For World Book Day In The UK We Asked Our Readers What Books They'd Recommend The Entire World Read

For World Book Day 2015 in the UK and Ireland, we asked our readers what books they'd recommend the entire world read.

This past Thursday marked World Book Day in the UK and Ireland (everywhere else World Book Day, organized by UNESCO, takes place on April 23rd). To celebrate, we asked our readers to share the "one book they'd recommend the ENTIRE world read." We kept track and recorded the responses below. With six nominations, Chinua Achebe's seminal Things Fall Apart was the most recommended book. Chimamanda Ngozi Adichie was the most nominated author (for Americanah, Purple Hibiscus, and Half Of A Yellow Sun). Take a look at the full list of recommendations below.

A History of the World In 100 Objects, Neil McGregor

A Small Place, Jamaica Kincaid

All About Love: New Visions, bell hooks

Americanah, Chimamanda Ngozi Adichie

Animal Farm, George Orwell

Asmara: Africa's Secret Modernist City, Naigzy Gebremedhin

Atlas Shrugged, Ayn Rand

Beneath the Lion's Gaze, Maaza Mengiste

Blueprint for Black Power: A Moral, Political, and Economic Imperative for the Twenty-First Century

Country of My Skull: Guilt, Sorrow, and the Limits of Forgiveness in the New South Africa, Antjie Krog

Crossing the River, Caryl Phillips

Davita's Harp, Chaim Potok

Forest of A Thousand Daemons: A Hunter's Saga, D.O. Fagunwa

Graceland, Chris Abani

Half Of A Yellow Sun, Chimamanda Ngozi Adichie

Henry Louis Gates, Jr. (anything by him)

Hotel Greed Grab and Grumble - Hollywood, Omoyemi O. A Ojo

Invisible Cities (Le città invisibili), Italo Calvino

Julius Caesar, Shakespeare

Kmt: In The House Of Life, Ayi Kwei Armah

Life and Times of Michael K., J.M. Coetzee

Man Of The People, Chinua Achebe

Mo' Meta Blues: The World According to Questlove, Ahmir "Questlove" Thompson

Mother Goose Nursery Rhymes

Nikki Giovanni's Autobiography

Nobody Knows My Name, James Baldwin

Oh, The Places You'll Go!, Dr. Seuss

One Day I Will Write About This Place, Binyavanga Wainaina

One Hundred Years of Solitude, Gabriel García Marquez

Outliers, Malcolm Gladwell

Philosophy and Opinions of Marcus Garvey: Or, Africa for the Africans, Marcus Garvey

Purple Hibiscus, Chimamanda Ngozi Adichie

Sophie's World: A Novel About the History of Philosophy, Jostein Gaarder

The 50th Law, 50 Cent & Robert Greene

The Adventures of August Winter and the Blackstone Academy, CS Robadue

The Alchemist, Paulo Coelho

The Art Of War, Sun Tzu

The Autobiography of Malcolm X

The Book of Secrets, Osho

The Coming of Aahba Yei, Nii Attaa Oko

The Darkest Child, Delores Phillips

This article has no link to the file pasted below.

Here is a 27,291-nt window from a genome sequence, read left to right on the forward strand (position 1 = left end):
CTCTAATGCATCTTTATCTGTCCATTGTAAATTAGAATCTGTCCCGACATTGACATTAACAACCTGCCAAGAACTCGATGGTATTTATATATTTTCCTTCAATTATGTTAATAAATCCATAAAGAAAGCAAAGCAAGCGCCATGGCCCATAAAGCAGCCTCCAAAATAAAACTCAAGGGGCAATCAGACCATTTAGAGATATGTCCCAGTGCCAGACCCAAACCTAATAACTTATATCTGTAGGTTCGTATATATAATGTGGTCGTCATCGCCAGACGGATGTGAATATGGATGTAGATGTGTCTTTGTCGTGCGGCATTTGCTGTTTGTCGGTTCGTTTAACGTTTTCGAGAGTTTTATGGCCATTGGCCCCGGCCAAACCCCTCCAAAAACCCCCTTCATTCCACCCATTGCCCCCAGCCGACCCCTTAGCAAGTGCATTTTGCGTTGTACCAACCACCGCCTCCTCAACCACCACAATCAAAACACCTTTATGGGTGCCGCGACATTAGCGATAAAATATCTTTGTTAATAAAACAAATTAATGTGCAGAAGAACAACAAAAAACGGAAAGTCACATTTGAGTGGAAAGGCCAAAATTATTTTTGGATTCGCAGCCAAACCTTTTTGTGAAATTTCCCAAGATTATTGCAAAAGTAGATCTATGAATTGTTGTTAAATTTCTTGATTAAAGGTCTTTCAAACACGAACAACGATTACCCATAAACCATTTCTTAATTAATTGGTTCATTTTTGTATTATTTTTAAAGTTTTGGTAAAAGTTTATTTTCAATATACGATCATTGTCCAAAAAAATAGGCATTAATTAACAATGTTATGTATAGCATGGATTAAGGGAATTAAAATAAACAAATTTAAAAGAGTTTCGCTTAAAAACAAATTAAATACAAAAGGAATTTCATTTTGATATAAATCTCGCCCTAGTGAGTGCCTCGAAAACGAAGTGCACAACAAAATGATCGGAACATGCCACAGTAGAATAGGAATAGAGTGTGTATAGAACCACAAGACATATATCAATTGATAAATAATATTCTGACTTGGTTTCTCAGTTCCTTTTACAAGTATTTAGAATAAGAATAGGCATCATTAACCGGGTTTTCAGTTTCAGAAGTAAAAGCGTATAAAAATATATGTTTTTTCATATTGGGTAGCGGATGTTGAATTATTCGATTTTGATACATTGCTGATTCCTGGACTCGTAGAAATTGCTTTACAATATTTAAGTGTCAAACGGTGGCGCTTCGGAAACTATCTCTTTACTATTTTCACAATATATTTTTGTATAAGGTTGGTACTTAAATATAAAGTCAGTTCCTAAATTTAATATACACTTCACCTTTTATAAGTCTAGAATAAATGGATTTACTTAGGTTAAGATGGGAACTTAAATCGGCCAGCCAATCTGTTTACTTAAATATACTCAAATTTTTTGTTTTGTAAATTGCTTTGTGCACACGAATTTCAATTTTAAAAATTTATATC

The Five People You Meet In Heaven, Mitch Albom

The God Of Small Things, Arundhati Roy

The Joy Luck Club, Amy Tan

The New Jim Crow: Mass Incarceration in the Age of Colorblindness, Michelle Alexander

The Outsider, Albert Camus

The Power of Kindness: The Unexpected Benefits of Leading a Compassionate Life, Piero Ferrucci

The Prophet, Khalil Gibran

The Secret Lives of Baba Segi's Wives, Lola Shoneyin

The Wisdom of Insecurity: A Message for an Age of Anxiety, Alan Watts

The Wretched Of The Earth, Frantz Fanon

Things Fall Apart, Chinua Achebe

To Kill A Mockingbird, Harper Lee

Unbowed: A Memoir, Wangari Maathi

UnPoverty, Mark Lutz

Who Fears Death, Nnedi Okorafor


9 Must-Hear Songs From Ghana's Buzzing Drill Scene

We give you the rundown on Ghana's drill movement, Asakaa, and the most popular songs birthed by it.

Red bandanas, streetwear, security dogs, and gang signs. If you've been paying any attention to the music scene in Ghana over the past few months, then by now you would have noticed the rise of a special hip-hop movement. The movement is called Asakaa, and it's the Ghanaian take on the Chicago-born subgenre of hip-hop called drill music. It's fresh, it's hot, it's invigorating and it's nothing like anything you've seen before from this part of the world.

The pioneers of Asakaa are fondly referred to by the genre's patrons as the Kumerica boys, a set of budding young rappers based in the city of Kumasi in the Ashanti Region of Ghana. They came into the limelight towards the end of 2020, and have been dropping banger after banger since then, topping several charts and racking up millions of views collectively. The rap is charismatic, the visuals are captivating, and their swag is urban. Characterized by Twi lyrics, infectious hooks, and sinister beats, the allure and appeal of both their art and their culture is overflowing.

"Sore," one of the benchmark songs of the movement, is a monster hit that exploded into the limelight, earning Kumerican rapper Yaw Tog a feature on Billboard Italy and a recent remix that featured Stormzy. "Ekorso" by Kofi Jamar is the song that took over Ghana's December 2020, with the video currently sitting at 1.3 million views on YouTube. "Off White Flow" is the song that earned rapper Kwaku DMC and his peers a feature on Virgil Abloh's Apple Music show Televised Radio. These are just a few examples of the numerous accolades that the songs birthed from the Asakaa movement have earned. Ghana's drill scene is the new cool, but it isn't just a trend. It's an entire movement, and it's here to stay.

Want to get familiar? Here we highlight the most prominent songs of the Asakaa movement that you need to know. Here's our rundown of Ghana's drill songs that are making waves right now. Check them out below.

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